Senator proposes levy on CDs and DVDs

Senator proposes levy on CDs and DVDs

Senior staff reporter

Wednesday, November 14, 2018

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OPPOSITION SENATOR Sophia Frazer Binns has recommended that consideration be given to introducing a levy on blank CDs and DVDs, to support Jamaica's creative industries.

She said the proposal, made during her contribution to the State of the Nation Debate in the Senate last week Friday, was necessary to help to ensure the harnessing of the full potential of the industry for the benefit of all participants.

“I am therefore recommending, for consideration, a blank levy on all CDs and DVDs or media, similar to that which obtains in the USA, Switzerland, Australia, and Canada,” she stated.

“This levy would not go to the Consolidated Fund (budget), but used for the purpose of enhancing the creative industries. In Canada the monies go into a special fund, managed by the Copyright Board of Canada, which also has the task of collecting and distributing the funds,” she informed the Senate.

Senator Frazer Binns, noting that the creative industries comprise the arts, fashion, culture, and music, said it has been established that they are among the fastest growing worldwide.

“Globally, the sector is estimated to account for more than seven per cent of the world's gross domestic product, and is forecast to grow at a rate of 10 per cent annually.

“Jamaica is no exception. In 2012-2013 the local sector generated $267 million in local expenditure, with a further $1.2 billion in capital expenditure taking place in the economy through linkages with other sectors, employing over 5,000 persons,” she noted.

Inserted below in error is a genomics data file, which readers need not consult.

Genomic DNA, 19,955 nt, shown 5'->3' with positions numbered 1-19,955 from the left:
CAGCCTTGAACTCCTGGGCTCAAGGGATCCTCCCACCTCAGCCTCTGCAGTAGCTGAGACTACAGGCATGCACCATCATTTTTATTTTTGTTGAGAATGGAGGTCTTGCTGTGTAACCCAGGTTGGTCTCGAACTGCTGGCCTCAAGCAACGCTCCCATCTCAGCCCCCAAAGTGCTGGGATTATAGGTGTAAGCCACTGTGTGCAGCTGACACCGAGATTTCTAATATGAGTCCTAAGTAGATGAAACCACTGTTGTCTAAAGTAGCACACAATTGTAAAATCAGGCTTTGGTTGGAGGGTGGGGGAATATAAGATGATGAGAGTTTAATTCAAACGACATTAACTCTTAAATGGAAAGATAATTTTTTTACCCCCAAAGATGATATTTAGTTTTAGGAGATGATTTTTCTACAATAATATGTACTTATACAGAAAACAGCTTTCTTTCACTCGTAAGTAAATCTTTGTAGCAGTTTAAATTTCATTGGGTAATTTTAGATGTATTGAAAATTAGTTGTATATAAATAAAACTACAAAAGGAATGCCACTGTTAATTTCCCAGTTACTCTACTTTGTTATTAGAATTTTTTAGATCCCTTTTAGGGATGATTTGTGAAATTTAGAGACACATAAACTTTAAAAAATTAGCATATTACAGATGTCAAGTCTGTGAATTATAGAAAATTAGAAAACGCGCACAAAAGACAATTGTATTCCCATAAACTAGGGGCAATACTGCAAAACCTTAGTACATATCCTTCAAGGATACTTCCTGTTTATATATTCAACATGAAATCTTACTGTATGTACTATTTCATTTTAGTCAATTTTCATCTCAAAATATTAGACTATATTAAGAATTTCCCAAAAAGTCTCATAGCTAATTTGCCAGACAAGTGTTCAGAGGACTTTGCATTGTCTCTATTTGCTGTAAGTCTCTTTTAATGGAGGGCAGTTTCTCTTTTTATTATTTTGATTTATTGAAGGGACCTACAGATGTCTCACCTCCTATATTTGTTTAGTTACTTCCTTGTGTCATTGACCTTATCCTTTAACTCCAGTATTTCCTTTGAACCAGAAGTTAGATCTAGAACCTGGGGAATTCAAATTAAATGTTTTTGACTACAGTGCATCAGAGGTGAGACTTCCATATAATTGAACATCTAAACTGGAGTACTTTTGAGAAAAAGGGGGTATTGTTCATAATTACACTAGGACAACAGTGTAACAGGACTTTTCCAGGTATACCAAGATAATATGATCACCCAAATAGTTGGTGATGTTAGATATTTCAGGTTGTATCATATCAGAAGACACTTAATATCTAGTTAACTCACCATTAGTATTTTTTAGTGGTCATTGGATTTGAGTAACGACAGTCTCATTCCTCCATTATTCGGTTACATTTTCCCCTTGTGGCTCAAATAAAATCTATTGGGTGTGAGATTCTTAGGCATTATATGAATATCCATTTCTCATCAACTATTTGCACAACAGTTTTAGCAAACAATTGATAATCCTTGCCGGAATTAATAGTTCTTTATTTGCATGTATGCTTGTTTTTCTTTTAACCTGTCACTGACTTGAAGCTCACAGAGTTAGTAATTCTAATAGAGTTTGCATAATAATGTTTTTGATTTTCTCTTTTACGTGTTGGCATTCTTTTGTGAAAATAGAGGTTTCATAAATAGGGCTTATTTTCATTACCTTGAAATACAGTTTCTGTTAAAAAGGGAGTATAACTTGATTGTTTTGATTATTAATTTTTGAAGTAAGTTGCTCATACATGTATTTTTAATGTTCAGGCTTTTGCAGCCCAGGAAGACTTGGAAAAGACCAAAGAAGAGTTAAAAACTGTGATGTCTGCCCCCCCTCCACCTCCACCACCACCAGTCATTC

“Jamaica is known for its music, food and rich culture, a place where persons from near and far travel to experience Brand Jamaica — but yet the sector seems to be falling short of its true potential. It is characterised by, among other things, payola, lack of clear structures, lack of unity, and even insufficient laws to facilitate and harness and grow the industry,” she stated.

“There must be clear policies to encourage and protect this industry. It is within this framework that I wish to make some recommendations to ensure we harness the full potential of this industry for the benefit of all participants, while projecting Jamaica,” she said.

According to the senator, one of the continuing problems within the creative industries, especially the music industry, is piracy.

“Increasingly, we find persons showing scant regard for the work of the creators. It is not unusual to be in Half-Way-Tree on any given day and a man comes up to you with pirated CDs or DVDs for sale — totally unrestrained and without any reservation. Such is the monster of piracy in the country,” she argued.

She said that when this happens it affects the entire sector — including singers and all the persons working behind the scenes, songwriters, recording artistes, audio engineers, computer technicians, talent scouts, publishers, directors, producers, and countless others.

“The effect is not only illegal, it is devastating,” she commented.

She said that, according to the Recording Industry Association of America, a study on piracy done by the Institute of Policy Innovation revealed that the annual harm of music piracy is US$12.5 billion in losses to the US economy, plus 70,000 lost jobs and $2 billion in lost wages.

Senator Frazer Binns said that the fight against piracy must be intensified if Jamaica is to take advantage of the recently passed Security Interests in Personal Property Act.

“We must endeavour to maintain the value of the created work. While we applaud the efforts of the Organized Crime Investigations Division in seeking to bring the perpetrators to justice, more must be done to assist our creators to earn from their work,” she said.

“It is no wonder, [and I'm not saying it is the sole reason], but we are all too familiar with the stories of many artistes who spend their senior years in poverty or merely eking out an existence, after many years of invaluable contribution to the creative industries,” she stated.

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